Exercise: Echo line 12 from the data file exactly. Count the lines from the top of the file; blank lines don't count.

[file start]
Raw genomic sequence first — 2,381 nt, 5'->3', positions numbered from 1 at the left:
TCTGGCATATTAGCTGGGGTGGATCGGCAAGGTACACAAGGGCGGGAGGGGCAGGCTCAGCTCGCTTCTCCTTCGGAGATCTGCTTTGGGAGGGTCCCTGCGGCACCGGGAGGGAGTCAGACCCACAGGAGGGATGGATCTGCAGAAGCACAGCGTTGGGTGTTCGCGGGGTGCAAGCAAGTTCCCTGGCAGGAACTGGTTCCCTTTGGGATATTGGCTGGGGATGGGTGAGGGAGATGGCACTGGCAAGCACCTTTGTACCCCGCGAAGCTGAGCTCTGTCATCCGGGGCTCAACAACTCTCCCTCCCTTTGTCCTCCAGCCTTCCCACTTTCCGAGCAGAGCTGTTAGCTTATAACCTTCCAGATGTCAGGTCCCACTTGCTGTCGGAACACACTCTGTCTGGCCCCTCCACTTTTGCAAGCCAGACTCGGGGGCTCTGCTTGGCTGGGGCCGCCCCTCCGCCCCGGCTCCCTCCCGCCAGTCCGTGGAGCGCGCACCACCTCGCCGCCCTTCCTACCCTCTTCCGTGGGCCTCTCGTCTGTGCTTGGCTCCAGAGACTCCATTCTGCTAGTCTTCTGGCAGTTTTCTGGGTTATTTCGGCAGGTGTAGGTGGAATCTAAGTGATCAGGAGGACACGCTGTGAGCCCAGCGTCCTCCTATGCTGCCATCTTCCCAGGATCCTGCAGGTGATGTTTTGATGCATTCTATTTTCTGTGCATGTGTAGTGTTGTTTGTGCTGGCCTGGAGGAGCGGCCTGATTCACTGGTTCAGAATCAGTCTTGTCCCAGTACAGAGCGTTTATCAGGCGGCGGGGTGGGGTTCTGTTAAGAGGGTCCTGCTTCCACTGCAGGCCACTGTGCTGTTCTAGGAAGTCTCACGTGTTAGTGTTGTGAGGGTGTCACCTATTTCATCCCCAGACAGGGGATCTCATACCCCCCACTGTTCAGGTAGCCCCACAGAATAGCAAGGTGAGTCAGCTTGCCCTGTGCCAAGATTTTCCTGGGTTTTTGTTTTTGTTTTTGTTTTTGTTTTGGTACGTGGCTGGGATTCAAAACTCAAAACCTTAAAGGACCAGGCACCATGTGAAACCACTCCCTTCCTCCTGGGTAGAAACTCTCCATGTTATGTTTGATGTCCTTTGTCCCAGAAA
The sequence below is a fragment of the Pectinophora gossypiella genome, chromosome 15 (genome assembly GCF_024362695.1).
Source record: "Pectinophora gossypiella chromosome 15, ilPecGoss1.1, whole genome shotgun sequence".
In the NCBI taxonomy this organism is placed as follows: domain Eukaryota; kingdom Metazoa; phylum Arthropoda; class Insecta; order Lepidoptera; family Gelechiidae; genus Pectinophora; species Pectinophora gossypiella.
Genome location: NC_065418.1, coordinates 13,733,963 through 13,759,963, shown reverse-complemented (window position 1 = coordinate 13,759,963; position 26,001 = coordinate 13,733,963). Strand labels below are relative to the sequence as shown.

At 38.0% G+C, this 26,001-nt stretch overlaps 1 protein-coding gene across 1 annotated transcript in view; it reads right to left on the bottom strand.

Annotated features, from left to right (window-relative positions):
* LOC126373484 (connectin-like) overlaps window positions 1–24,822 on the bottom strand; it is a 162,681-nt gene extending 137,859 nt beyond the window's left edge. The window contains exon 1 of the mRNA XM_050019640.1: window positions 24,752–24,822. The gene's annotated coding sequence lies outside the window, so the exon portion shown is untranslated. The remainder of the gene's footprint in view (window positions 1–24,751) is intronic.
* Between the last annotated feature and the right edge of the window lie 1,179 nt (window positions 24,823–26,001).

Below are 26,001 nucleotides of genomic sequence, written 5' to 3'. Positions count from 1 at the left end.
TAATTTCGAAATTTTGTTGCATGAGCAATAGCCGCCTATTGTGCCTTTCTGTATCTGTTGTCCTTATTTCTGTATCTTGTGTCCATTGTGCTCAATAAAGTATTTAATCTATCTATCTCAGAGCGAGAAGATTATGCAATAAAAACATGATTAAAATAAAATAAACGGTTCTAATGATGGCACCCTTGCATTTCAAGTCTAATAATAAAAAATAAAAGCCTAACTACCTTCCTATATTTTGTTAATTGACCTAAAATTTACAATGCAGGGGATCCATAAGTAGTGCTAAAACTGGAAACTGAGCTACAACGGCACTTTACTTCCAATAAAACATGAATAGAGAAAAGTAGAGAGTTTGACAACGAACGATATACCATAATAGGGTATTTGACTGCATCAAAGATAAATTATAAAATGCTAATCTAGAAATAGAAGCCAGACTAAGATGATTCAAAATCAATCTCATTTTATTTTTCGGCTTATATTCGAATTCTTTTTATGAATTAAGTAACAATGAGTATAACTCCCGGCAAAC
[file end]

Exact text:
TAATTTCGAAATTTTGTTGCATGAGCAATAGCCGCCTATTGTGCCTTTCTGTATCTGTTGTCCTTATTTCTGTATCTTGTGTCCATTGTGCTCAATAAAGTATTTAATCTATCTATCTCAGAGCGAGAAGATTATGCAATAAAAACATGATTAAAATAAAATAAACGGTTCTAATGATGGCACCCTTGCATTTCAAGTCTAATAATAAAAAATAAAAGCCTAACTACCTTCCTATATTTTGTTAATTGACCTAAAATTTACAATGCAGGGGATCCATAAGTAGTGCTAAAACTGGAAACTGAGCTACAACGGCACTTTACTTCCAATAAAACATGAATAGAGAAAAGTAGAGAGTTTGACAACGAACGATATACCATAATAGGGTATTTGACTGCATCAAAGATAAATTATAAAATGCTAATCTAGAAATAGAAGCCAGACTAAGATGATTCAAAATCAATCTCATTTTATTTTTCGGCTTATATTCGAATTCTTTTTATGAATTAAGTAACAATGAGTATAACTCCCGGCAAAC